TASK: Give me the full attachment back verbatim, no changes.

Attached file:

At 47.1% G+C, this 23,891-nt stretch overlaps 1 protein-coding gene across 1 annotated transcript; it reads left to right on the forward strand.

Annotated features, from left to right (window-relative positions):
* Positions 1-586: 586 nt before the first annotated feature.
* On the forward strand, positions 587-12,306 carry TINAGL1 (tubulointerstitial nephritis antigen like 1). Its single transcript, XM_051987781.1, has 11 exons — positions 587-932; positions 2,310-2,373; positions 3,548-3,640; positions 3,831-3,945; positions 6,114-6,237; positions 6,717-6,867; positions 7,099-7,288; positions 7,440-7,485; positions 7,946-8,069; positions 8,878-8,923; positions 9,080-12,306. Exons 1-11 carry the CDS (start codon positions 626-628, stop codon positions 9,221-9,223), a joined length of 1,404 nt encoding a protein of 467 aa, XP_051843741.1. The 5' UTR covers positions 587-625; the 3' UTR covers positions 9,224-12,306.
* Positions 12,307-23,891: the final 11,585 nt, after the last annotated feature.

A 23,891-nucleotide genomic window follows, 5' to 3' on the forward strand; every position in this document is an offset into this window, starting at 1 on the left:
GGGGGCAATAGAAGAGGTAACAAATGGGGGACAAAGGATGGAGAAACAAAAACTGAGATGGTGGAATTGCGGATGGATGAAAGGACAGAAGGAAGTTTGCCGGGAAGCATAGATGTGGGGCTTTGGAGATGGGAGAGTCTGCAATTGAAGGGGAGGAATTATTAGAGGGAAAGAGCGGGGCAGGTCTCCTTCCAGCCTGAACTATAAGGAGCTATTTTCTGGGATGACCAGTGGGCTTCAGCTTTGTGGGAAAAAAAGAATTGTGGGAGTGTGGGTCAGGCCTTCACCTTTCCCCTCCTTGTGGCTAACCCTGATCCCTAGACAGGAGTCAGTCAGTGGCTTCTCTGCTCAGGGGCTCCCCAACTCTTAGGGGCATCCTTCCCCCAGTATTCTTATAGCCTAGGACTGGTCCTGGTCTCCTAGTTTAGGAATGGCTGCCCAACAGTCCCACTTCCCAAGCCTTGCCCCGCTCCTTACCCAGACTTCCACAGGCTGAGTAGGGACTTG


At 47.1% G+C, this 23,891-nt stretch overlaps 1 protein-coding gene across 1 annotated transcript; it reads left to right on the forward strand.

Annotated features, from left to right (window-relative positions):
* Positions 1-586: 586 nt before the first annotated feature.
* On the forward strand, positions 587-12,306 carry TINAGL1 (tubulointerstitial nephritis antigen like 1). Its single transcript, XM_051987781.1, has 11 exons — positions 587-932; positions 2,310-2,373; positions 3,548-3,640; positions 3,831-3,945; positions 6,114-6,237; positions 6,717-6,867; positions 7,099-7,288; positions 7,440-7,485; positions 7,946-8,069; positions 8,878-8,923; positions 9,080-12,306. Exons 1-11 carry the CDS (start codon positions 626-628, stop codon positions 9,221-9,223), a joined length of 1,404 nt encoding a protein of 467 aa, XP_051843741.1. The 5' UTR covers positions 587-625; the 3' UTR covers positions 9,224-12,306.
* Positions 12,307-23,891: the final 11,585 nt, after the last annotated feature.

A 23,891-nucleotide genomic window follows, 5' to 3' on the forward strand; every position in this document is an offset into this window, starting at 1 on the left:
GGGGGCAATAGAAGAGGTAACAAATGGGGGACAAAGGATGGAGAAACAAAAACTGAGATGGTGGAATTGCGGATGGATGAAAGGACAGAAGGAAGTTTGCCGGGAAGCATAGATGTGGGGCTTTGGAGATGGGAGAGTCTGCAATTGAAGGGGAGGAATTATTAGAGGGAAAGAGCGGGGCAGGTCTCCTTCCAGCCTGAACTATAAGGAGCTATTTTCTGGGATGACCAGTGGGCTTCAGCTTTGTGGGAAAAAAAGAATTGTGGGAGTGTGGGTCAGGCCTTCACCTTTCCCCTCCTTGTGGCTAACCCTGATCCCTAGACAGGAGTCAGTCAGTGGCTTCTCTGCTCAGGGGCTCCCCAACTCTTAGGGGCATCCTTCCCCCAGTATTCTTATAGCCTAGGACTGGTCCTGGTCTCCTAGTTTAGGAATGGCTGCCCAACAGTCCCACTTCCCAAGCCTTGCCCCGCTCCTTACCCAGACTTCCACAGGCTGAGTAGGGACTTG